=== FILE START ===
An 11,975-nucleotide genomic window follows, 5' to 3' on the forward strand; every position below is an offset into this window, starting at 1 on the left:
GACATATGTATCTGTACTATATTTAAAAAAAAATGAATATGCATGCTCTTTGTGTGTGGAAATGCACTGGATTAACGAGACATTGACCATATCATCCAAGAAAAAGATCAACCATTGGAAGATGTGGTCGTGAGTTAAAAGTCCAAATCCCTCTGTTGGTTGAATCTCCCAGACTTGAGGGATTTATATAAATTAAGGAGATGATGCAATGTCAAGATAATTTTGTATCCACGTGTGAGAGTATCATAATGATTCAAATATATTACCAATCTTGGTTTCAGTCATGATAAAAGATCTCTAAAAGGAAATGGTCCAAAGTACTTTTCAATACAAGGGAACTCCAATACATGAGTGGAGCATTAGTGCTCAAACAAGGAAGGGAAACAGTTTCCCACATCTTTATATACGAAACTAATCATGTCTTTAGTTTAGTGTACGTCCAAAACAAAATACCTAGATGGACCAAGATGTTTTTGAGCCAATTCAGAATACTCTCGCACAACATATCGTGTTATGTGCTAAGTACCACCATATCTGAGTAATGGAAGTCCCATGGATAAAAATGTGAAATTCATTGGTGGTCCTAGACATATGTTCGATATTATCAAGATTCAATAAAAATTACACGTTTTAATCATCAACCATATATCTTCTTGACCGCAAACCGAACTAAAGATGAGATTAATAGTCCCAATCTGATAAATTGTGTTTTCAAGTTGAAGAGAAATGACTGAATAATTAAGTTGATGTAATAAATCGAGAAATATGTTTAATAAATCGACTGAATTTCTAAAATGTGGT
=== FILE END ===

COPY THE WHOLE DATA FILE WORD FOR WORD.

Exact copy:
An 11,975-nucleotide genomic window follows, 5' to 3' on the forward strand; every position below is an offset into this window, starting at 1 on the left:
GACATATGTATCTGTACTATATTTAAAAAAAAATGAATATGCATGCTCTTTGTGTGTGGAAATGCACTGGATTAACGAGACATTGACCATATCATCCAAGAAAAAGATCAACCATTGGAAGATGTGGTCGTGAGTTAAAAGTCCAAATCCCTCTGTTGGTTGAATCTCCCAGACTTGAGGGATTTATATAAATTAAGGAGATGATGCAATGTCAAGATAATTTTGTATCCACGTGTGAGAGTATCATAATGATTCAAATATATTACCAATCTTGGTTTCAGTCATGATAAAAGATCTCTAAAAGGAAATGGTCCAAAGTACTTTTCAATACAAGGGAACTCCAATACATGAGTGGAGCATTAGTGCTCAAACAAGGAAGGGAAACAGTTTCCCACATCTTTATATACGAAACTAATCATGTCTTTAGTTTAGTGTACGTCCAAAACAAAATACCTAGATGGACCAAGATGTTTTTGAGCCAATTCAGAATACTCTCGCACAACATATCGTGTTATGTGCTAAGTACCACCATATCTGAGTAATGGAAGTCCCATGGATAAAAATGTGAAATTCATTGGTGGTCCTAGACATATGTTCGATATTATCAAGATTCAATAAAAATTACACGTTTTAATCATCAACCATATATCTTCTTGACCGCAAACCGAACTAAAGATGAGATTAATAGTCCCAATCTGATAAATTGTGTTTTCAAGTTGAAGAGAAATGACTGAATAATTAAGTTGATGTAATAAATCGAGAAATATGTTTAATAAATCGACTGAATTTCTAAAATGTGGT